By Spencer Swartz
SAN FRANCISCO (Reuters) - Internet fraudsters, motivated by money and armed with sophisticated technology, pose an increased economic threat as they steal private data from companies and individuals, the director of the U.S. Secret Service said on Thursday.
"There is no longer any doubt about that threat ... With just a few key strokes, (online fraudsters) can disrupt our nation's economy," said Ralph Basham at the RSA Security Conference in San Francisco.
In addition to protecting the U.S. president, the Secret Service also helps to protect U.S. financial institutions.
Security analysts have warned that Internet hackers, once motivated by the thrill of shutting down computer systems, are joining forces with organized crime groups as they seek to profit from hacking into databases and stealing personal data through a variety of tactics, like phishing.
Phishing scams fool users into entering sensitive information on Web pages that look legitimate.
Basham said several law enforcement agencies in the United States and overseas recently disrupted an online organized crime ring that spanned eight U.S. states and six countries. Thirty people have been arrested so far in that case.
Basham said 7 million credit card numbers had been stolen by the crime ring, costing consumers and credit card companies around $4.3 million, though the loses could have been up to $1 billion, he added.
INCREASED COOPERATION, CHOICEPOINT
Analysts have warned that the scale and speed of online threats has increased and quickened as hackers exploit technologies like spyware.
Spyware has been one of the fastest-growing of the so-called malicious code threats. It gathers private data by recording keystrokes and monitoring e-mail without a person's knowledge.
But increased cooperation and information sharing between U.S. agencies, foreign governments, technology companies and the financial community has helped mitigate online fraud, Basham said.
Howard Schmidt, a special advisor for cyberspace security during the first term of President Bush said companies and individuals are better protected now than ever before and are also more aware of online fraud risks.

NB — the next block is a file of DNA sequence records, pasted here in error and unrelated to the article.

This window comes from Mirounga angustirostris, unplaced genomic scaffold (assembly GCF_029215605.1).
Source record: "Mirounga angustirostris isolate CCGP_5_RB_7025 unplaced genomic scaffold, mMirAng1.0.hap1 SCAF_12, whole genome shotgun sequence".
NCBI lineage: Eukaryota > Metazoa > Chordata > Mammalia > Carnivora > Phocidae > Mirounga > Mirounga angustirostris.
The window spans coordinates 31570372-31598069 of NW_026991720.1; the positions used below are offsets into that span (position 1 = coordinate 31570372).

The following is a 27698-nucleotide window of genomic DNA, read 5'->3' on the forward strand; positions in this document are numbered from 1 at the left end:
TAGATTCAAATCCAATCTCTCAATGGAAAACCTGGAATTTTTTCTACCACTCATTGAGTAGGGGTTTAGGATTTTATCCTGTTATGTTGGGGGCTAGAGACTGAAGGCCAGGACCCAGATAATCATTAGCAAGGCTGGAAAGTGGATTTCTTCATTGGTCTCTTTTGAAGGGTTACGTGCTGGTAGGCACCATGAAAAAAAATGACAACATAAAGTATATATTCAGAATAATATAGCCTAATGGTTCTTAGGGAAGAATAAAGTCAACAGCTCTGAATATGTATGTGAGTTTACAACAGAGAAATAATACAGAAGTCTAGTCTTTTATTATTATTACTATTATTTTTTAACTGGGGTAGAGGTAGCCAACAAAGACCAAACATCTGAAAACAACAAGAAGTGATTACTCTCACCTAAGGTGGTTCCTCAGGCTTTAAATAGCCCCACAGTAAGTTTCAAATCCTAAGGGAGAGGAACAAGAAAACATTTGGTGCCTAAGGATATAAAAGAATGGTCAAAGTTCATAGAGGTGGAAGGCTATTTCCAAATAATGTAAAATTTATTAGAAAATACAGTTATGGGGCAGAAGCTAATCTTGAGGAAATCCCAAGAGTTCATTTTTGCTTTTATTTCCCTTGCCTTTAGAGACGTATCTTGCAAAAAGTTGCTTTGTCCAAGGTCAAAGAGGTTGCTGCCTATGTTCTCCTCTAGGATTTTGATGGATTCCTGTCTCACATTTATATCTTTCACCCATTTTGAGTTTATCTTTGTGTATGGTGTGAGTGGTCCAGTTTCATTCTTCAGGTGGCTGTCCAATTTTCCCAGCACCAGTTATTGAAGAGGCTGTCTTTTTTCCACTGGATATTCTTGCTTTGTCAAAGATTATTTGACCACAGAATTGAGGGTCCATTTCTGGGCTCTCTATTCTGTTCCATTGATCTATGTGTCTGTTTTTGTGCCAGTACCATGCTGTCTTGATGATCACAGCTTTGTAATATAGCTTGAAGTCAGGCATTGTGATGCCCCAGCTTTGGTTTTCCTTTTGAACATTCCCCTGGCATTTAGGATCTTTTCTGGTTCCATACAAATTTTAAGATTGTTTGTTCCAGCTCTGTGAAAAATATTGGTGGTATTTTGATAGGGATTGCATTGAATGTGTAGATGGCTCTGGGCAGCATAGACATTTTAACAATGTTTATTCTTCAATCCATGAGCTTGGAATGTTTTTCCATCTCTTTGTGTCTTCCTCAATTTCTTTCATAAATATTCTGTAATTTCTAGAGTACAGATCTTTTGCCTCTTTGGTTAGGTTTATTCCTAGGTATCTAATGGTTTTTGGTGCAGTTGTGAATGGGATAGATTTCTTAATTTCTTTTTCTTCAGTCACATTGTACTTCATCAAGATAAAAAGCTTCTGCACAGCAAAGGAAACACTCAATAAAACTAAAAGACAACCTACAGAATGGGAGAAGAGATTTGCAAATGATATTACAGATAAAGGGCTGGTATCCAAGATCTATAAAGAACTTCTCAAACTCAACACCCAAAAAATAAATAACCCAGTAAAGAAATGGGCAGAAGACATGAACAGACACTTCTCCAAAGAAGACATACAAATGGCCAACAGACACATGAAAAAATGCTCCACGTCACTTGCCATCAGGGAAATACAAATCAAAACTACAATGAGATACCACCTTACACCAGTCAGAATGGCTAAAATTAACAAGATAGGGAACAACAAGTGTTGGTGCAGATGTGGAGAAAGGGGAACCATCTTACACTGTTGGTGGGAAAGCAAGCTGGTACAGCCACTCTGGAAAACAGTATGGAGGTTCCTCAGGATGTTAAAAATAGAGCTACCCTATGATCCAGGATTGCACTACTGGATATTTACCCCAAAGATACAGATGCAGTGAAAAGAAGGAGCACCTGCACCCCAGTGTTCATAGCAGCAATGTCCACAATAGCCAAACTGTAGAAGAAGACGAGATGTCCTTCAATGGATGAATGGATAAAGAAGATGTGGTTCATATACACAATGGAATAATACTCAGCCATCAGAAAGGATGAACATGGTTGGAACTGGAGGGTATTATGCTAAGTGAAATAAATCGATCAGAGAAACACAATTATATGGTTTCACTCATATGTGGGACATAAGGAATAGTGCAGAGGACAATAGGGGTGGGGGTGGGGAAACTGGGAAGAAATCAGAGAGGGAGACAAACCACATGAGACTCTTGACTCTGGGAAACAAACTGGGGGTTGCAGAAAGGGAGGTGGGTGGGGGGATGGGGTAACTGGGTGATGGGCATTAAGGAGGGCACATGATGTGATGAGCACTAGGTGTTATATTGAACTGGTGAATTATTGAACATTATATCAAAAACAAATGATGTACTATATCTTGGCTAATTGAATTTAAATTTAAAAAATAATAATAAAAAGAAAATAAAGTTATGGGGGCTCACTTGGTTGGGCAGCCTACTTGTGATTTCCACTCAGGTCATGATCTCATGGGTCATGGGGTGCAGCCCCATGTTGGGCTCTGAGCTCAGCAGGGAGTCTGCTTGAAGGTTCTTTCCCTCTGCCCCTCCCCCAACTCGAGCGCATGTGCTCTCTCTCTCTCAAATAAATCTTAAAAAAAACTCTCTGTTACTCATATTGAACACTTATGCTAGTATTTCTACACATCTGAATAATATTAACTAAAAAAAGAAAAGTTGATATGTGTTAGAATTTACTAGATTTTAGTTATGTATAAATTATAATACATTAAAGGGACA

But he cautioned that Internet fraudsters were increasingly targeting less-protected small businesses rather than large companies that can spend millions of dollars on security software to protect their computer systems.
"We're seeing the bad guys moving down the food-chain," hitting small businesses and credit unions, said Schmidt, whose other posts have included security chief at Microsoft Corp.
Security analysts and technology executives said in panel discussions and interviews at the conference this week that Internet crime will continue, despite efforts by companies and individuals to protect themselves.
As evidence, they pointed to news this week that personal data of thousands of U.S. consumers was stolen from a U.S.-based company.
ChoicePoint Inc. said on Tuesday that tens of thousands of U.S. consumers faced a greater risk of identity theft after thieves posing as legitimate businesses got access to a database of Social Security numbers and credit histories.
ChoicePoint, based in Georgia, gathers and sells information on millions of U.S. consumers to employers, landlords, marketing companies and several 35 U.S. government agencies.